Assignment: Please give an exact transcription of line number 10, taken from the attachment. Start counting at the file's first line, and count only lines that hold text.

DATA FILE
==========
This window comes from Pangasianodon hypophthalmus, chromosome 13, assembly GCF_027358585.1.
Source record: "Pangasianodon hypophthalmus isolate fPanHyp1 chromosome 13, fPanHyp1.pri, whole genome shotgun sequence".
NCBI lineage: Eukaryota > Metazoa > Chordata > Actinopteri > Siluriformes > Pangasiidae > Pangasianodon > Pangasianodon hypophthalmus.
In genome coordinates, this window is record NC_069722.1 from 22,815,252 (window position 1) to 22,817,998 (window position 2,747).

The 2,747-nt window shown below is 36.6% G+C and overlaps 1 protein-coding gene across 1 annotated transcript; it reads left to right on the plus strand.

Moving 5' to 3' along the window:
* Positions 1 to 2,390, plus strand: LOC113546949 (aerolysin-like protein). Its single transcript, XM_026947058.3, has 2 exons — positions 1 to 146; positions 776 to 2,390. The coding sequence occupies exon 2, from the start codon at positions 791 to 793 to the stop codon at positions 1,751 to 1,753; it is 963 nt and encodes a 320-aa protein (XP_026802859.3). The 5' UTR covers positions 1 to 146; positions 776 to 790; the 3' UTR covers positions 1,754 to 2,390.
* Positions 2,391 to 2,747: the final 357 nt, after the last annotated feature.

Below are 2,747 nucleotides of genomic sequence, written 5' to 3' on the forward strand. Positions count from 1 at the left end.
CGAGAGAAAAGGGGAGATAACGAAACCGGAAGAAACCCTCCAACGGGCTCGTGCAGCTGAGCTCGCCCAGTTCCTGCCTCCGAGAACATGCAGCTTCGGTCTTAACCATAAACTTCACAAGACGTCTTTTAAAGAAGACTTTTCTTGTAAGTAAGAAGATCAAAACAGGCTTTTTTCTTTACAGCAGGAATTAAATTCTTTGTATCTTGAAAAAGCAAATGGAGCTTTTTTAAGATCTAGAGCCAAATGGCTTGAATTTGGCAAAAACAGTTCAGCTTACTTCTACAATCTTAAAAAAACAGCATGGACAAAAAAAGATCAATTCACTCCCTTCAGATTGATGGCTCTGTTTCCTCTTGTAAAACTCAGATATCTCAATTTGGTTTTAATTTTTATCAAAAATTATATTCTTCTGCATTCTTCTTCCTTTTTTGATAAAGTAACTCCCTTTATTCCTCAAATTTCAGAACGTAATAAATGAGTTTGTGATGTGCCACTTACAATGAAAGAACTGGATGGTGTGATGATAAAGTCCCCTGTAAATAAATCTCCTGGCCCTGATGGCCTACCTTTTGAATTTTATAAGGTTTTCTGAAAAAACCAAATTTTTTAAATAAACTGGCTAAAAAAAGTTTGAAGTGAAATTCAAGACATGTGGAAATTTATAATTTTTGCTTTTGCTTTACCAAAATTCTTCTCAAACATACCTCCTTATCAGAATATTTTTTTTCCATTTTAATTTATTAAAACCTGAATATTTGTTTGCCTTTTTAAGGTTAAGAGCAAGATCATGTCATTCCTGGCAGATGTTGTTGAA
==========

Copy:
CGAGAGAAAAGGGGAGATAACGAAACCGGAAGAAACCCTCCAACGGGCTCGTGCAGCTGAGCTCGCCCAGTTCCTGCCTCCGAGAACATGCAGCTTCGGTCTTAACCATAAACTTCACAAGACGTCTTTTAAAGAAGACTTTTCTTGTAAGTAAGAAGATCAAAACAGGCTTTTTTCTTTACAGCAGGAATTAAATTCTTTGTATCTTGAAAAAGCAAATGGAGCTTTTTTAAGATCTAGAGCCAAATGGCTTGAATTTGGCAAAAACAGTTCAGCTTACTTCTACAATCTTAAAAAAACAGCATGGACAAAAAAAGATCAATTCACTCCCTTCAGATTGATGGCTCTGTTTCCTCTTGTAAAACTCAGATATCTCAATTTGGTTTTAATTTTTATCAAAAATTATATTCTTCTGCATTCTTCTTCCTTTTTTGATAAAGTAACTCCCTTTATTCCTCAAATTTCAGAACGTAATAAATGAGTTTGTGATGTGCCACTTACAATGAAAGAACTGGATGGTGTGATGATAAAGTCCCCTGTAAATAAATCTCCTGGCCCTGATGGCCTACCTTTTGAATTTTATAAGGTTTTCTGAAAAAACCAAATTTTTTAAATAAACTGGCTAAAAAAAGTTTGAAGTGAAATTCAAGACATGTGGAAATTTATAATTTTTGCTTTTGCTTTACCAAAATTCTTCTCAAACATACCTCCTTATCAGAATATTTTTTTTCCATTTTAATTTATTAAAACCTGAATATTTGTTTGCCTTTTTAAGGTTAAGAGCAAGATCATGTCATTCCTGGCAGATGTTGTTGAA